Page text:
Let me tell you that I rarely use my portable shower. Muddy dogs usually look worse than they are if they have been walking in mud or muddier mud. Usually the mud in these two cases is mainly water based. If your dog is covered in muckier mud then it’s shower time. Let’s not also forget that sometimes it’s just as easy to let the mud dry and then brush it out of your dog.  Although I don’t recommend this option if your dog is really muddy. Or hates to be brushed.

The best towels that I’ve used are just old towels. I find these very absorbent and way better than new towels or the micro fibre type ones. The great thing about old towels is that if you ask friends or family they nearly always will have a couple they can pass them on to you.

If you are using coats, dryings coat and towels then you need to be able to wash them quickly. I’ve talked about this washing bag before. It’s a big life changer.

It traps all the dog hair without it staying in your washing machine drum and then infiltrating your next load of washing.

Pick lightweight coats that can dry quickly on a radiator. For myself I do like my towels soft and fluffy but your dog will be happy with a towel dried on the radiator.

Don’t forget to use non bio washing products though, you don’t want to irritate your dogs skin.

There isn’t a lot you can do about wet dog smell, but you can use candles to mask it.

Check out this candle that has been specifically made for that purpose.

We all know that continually bathing your dog’s strips essential oils from their skin and hair.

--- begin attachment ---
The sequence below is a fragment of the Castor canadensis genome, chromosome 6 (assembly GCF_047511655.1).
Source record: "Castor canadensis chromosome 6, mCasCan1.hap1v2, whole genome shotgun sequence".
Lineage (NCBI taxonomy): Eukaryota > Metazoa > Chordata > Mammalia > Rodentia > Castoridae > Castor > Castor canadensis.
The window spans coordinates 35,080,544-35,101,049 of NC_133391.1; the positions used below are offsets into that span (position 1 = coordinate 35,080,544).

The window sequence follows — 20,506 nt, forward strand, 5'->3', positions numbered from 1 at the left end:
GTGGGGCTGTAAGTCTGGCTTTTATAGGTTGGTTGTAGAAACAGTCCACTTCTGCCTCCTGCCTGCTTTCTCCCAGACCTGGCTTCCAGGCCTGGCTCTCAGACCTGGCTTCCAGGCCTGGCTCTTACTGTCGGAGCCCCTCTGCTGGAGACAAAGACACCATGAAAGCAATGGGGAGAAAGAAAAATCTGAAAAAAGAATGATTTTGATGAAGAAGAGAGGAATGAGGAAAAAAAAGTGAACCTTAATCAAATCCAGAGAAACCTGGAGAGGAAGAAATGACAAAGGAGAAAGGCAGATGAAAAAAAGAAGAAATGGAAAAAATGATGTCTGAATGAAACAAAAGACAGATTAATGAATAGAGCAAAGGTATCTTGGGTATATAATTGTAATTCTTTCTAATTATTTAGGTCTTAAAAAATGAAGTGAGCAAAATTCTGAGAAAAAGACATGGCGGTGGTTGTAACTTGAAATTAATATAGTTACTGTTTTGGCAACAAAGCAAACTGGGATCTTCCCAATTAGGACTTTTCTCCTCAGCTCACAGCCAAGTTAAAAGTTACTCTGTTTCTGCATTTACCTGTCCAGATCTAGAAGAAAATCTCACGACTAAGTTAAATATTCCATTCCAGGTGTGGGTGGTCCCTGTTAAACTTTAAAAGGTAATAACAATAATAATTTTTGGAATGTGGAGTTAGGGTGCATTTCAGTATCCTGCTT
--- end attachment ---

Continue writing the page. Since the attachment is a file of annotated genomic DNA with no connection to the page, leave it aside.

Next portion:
So once they are dry using some doggy perfume. This is my favourite, but there are plenty to choose from out there.

I like to deal with muddy dogs before they get in the house but that doesn’t help if your dog has got wet and mucky in the garden. I use these mats. They are washable and non slip.

You can get them in a variety of sizes including a runner. Train your dog to sit on these when they come in from the garden and then work your mud cleaning magic on them.

I love a fabric collar for Frank, but they are not practical for wet and muddy weather. These collars and leads, from local company Bella Bows, are fantastic. Hi-vis, easy to wipe clean, antibacterial and just bloody perfect for mud!

Mud doesn’t have to be your enemy. It can be managed. I know of people who have installed a mixer tap outside so they can hose their dogs down with warm water.

If you have some other ideas on managing mud, please tell me in the comments below.

Love, Sally xx

Sally Cousins is a self confessed mad dog lady!  

After being mum to several rescue dogs she decided to turn her passion in to her career and set up her own dog walking business back in 2015.